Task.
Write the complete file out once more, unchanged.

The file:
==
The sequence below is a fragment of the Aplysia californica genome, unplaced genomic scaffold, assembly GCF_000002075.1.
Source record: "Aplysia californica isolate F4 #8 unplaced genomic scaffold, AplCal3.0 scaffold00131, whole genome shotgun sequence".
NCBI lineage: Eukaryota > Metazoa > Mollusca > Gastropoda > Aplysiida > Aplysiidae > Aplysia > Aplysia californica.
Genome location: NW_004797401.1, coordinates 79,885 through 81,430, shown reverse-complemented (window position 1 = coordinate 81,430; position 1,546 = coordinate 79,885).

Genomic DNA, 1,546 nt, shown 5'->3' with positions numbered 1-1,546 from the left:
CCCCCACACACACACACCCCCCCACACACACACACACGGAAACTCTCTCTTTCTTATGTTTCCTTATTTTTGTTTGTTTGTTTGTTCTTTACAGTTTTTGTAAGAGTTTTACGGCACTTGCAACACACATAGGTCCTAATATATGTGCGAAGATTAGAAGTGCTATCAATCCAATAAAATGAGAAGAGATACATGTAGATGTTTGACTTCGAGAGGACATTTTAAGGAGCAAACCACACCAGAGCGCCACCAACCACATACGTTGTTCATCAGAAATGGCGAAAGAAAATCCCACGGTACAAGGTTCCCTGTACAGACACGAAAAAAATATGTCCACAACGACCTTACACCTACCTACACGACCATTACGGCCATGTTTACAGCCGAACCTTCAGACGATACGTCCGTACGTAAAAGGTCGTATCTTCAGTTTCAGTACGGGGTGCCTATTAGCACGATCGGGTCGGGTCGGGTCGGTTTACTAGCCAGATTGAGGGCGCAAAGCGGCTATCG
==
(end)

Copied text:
The sequence below is a fragment of the Aplysia californica genome, unplaced genomic scaffold, assembly GCF_000002075.1.
Source record: "Aplysia californica isolate F4 #8 unplaced genomic scaffold, AplCal3.0 scaffold00131, whole genome shotgun sequence".
NCBI lineage: Eukaryota > Metazoa > Mollusca > Gastropoda > Aplysiida > Aplysiidae > Aplysia > Aplysia californica.
Genome location: NW_004797401.1, coordinates 79,885 through 81,430, shown reverse-complemented (window position 1 = coordinate 81,430; position 1,546 = coordinate 79,885).

Genomic DNA, 1,546 nt, shown 5'->3' with positions numbered 1-1,546 from the left:
CCCCCACACACACACACCCCCCCACACACACACACACGGAAACTCTCTCTTTCTTATGTTTCCTTATTTTTGTTTGTTTGTTTGTTCTTTACAGTTTTTGTAAGAGTTTTACGGCACTTGCAACACACATAGGTCCTAATATATGTGCGAAGATTAGAAGTGCTATCAATCCAATAAAATGAGAAGAGATACATGTAGATGTTTGACTTCGAGAGGACATTTTAAGGAGCAAACCACACCAGAGCGCCACCAACCACATACGTTGTTCATCAGAAATGGCGAAAGAAAATCCCACGGTACAAGGTTCCCTGTACAGACACGAAAAAAATATGTCCACAACGACCTTACACCTACCTACACGACCATTACGGCCATGTTTACAGCCGAACCTTCAGACGATACGTCCGTACGTAAAAGGTCGTATCTTCAGTTTCAGTACGGGGTGCCTATTAGCACGATCGGGTCGGGTCGGGTCGGTTTACTAGCCAGATTGAGGGCGCAAAGCGGCTATCG